Another One Bites the Dust: Money and Media

Related Post Roulette

53 Responses

  1. Richard Hershberger says:

    “A lot of local newspapers went to thrice weekly…”

    Good. Better yet, make it once a week. This used to be normal for smaller markets. I live in a semi-rural semi-exurban market with a legacy local paper. I subscribe to it because it is by far the best hope for keeping track of local genuine news, but frankly there isn’t that much of that. I can tell at a glance of the front page if there is anything to read there. Most of the time it is stories with big photographs showing the doings down at the senior center. Once or twice a week there is actual news. Reverting to weekly status would make for a better journalistic endeavor.

    As for The Dissolve, was there really a market for serious film criticism, back in the day? My recollection was there were the industry trade publications and the supermarket checkout stand fluff publications. Serious film criticism might or might not be a small aspect of general interest publications. The idea of a publication devoted to this exclusively puts me in mind of literary magazines with circulations in the dozens.Report

    • Saul Degraw in reply to Richard Hershberger says:


      Also in big markets like Seattle and Denver with the Seattle Post-Intelligencer and Rocky Mountain News.Report

      • Both of which were two-paper towns, though. The one that really surprised me was the Times-Picayune, but then the Advocate started a New Orleans addition and the TP resumed daily publication (sorta) (and jobs lost didn’t come back and more losses occurred).Report

    • Damon in reply to Richard Hershberger says:

      I have a weekly local paper. It’s free. It’s filled with crap I don’t care about like high school sports doings (i’m sure it’s there because a lot of parents DO care), a bit of politics, where liberals argue between themselves, and the crime report. I always read the crime data.Report

      • Richard Hershberger in reply to Damon says:

        Free papers are a different genre. I have never seen a free paper that was useful for routine day-to-day hard news, though some have other charms. It is the day-to-day stuff that I want from my local paper, but there isn’t enough of it to fill a daily. (High school sports, by the way, probably goes a long ways toward the paper’s continuing economic viability.)Report

  2. Jaybird says:

    If you can find a bunch of crazy people who have this weird compulsion to write paragraph after paragraph in their own heads and are self-absorbed enough to think that other people will want to read these paragraphs, you might be able to set up a small scale website if you can get your hands on a couple dozen of these people… if you don’t pay them anything…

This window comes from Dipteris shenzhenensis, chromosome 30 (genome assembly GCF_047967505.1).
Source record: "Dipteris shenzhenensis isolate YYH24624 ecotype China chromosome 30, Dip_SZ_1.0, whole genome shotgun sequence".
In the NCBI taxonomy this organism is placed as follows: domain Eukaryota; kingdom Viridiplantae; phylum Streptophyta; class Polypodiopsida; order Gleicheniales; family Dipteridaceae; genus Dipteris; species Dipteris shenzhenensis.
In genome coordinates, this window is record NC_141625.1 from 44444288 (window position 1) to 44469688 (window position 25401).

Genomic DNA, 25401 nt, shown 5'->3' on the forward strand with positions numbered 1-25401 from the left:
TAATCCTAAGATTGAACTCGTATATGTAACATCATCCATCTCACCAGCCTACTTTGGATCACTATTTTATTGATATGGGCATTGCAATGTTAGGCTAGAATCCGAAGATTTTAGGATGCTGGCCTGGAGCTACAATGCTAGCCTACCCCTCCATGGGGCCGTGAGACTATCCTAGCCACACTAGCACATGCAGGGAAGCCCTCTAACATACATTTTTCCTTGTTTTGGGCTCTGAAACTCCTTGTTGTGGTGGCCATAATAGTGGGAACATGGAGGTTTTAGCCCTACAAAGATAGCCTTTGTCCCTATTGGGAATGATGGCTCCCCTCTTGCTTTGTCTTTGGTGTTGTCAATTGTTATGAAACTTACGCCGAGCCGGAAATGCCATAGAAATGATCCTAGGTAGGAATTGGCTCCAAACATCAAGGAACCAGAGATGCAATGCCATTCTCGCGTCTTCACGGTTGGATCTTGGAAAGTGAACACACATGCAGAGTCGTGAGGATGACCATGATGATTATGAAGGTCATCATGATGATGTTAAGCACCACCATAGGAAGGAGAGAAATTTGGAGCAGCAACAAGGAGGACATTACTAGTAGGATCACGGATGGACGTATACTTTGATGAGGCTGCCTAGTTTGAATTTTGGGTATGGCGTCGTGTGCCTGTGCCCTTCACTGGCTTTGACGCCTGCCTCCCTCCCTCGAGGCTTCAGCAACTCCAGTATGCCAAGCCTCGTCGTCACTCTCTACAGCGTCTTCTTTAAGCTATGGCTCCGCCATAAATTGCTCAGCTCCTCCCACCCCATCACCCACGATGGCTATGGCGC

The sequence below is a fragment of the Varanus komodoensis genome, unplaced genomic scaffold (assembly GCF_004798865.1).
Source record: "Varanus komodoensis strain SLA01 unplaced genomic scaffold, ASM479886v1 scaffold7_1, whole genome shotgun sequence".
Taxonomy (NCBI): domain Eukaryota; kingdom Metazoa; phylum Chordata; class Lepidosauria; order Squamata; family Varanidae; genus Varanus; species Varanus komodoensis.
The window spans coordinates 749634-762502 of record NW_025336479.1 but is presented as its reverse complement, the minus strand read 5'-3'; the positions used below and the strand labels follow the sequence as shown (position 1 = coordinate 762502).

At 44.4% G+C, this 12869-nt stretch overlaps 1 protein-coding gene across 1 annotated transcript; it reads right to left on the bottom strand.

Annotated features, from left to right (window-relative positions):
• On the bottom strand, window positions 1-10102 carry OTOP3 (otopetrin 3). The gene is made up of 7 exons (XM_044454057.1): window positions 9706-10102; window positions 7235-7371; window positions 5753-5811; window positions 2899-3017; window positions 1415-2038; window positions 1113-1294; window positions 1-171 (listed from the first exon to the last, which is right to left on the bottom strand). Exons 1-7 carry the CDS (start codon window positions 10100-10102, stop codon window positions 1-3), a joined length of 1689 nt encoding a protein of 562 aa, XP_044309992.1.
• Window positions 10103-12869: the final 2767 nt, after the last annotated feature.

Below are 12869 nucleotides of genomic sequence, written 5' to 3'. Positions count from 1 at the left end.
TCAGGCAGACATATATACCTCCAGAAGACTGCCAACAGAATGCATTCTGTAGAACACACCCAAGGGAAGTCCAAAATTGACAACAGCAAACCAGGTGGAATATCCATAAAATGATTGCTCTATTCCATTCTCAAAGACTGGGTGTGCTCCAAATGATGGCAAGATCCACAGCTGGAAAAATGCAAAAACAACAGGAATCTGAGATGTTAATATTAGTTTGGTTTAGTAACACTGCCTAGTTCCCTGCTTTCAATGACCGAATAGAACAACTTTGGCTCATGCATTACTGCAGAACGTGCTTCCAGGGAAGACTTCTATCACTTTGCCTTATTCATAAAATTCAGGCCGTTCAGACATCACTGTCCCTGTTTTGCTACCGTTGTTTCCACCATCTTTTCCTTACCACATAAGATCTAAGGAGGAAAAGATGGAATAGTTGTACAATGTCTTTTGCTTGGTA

But that would require some seriously crazy people.Report

  3. Doctor Jay says:

    It is quite true that media companies are failing all over the place. But there are also new media companies which are being quite successful. It’s just that the success looks different.

    The basic structure of a newspaper is that typesetting is expensive, but printing one more copy of the paper is cheap. This drives newspapers toward general appeal. They want to have something for everyone in each issue.

    The internet changes this in two ways. First, there are no typesetting costs. None. There is still editorial costs. These are the same as they always were, though they probably have become a bit lighter with the internet. The cost of fixing a mistake is very low. Just go in and change it, and the page changes. A mistake in a printed page is enshrined for eternity. So editing costs are probably a bit lower per word published, as well.

    Second, anyone in the world can read what you’ve written. Which means that you can focus on a much narrower set of interests and still find an audience that will sustain you financially. Thus this is the age of narrower-interest, and identity-based publications. I’m sure you can think of a few successful outlets of this form. Many of them do primary reporting on their niche.

    Some newspapers are slowly adapting to this, but it’s hard for them to shed all the baggage that was necessary to do print publishing, and so their cost structure is burdensome.

    Long investigative pieces will find a niche here, but I don’t know exactly where. Some stories develop over time and are reported over time, and then someone writes a summary, with perhaps a few days of further investigation.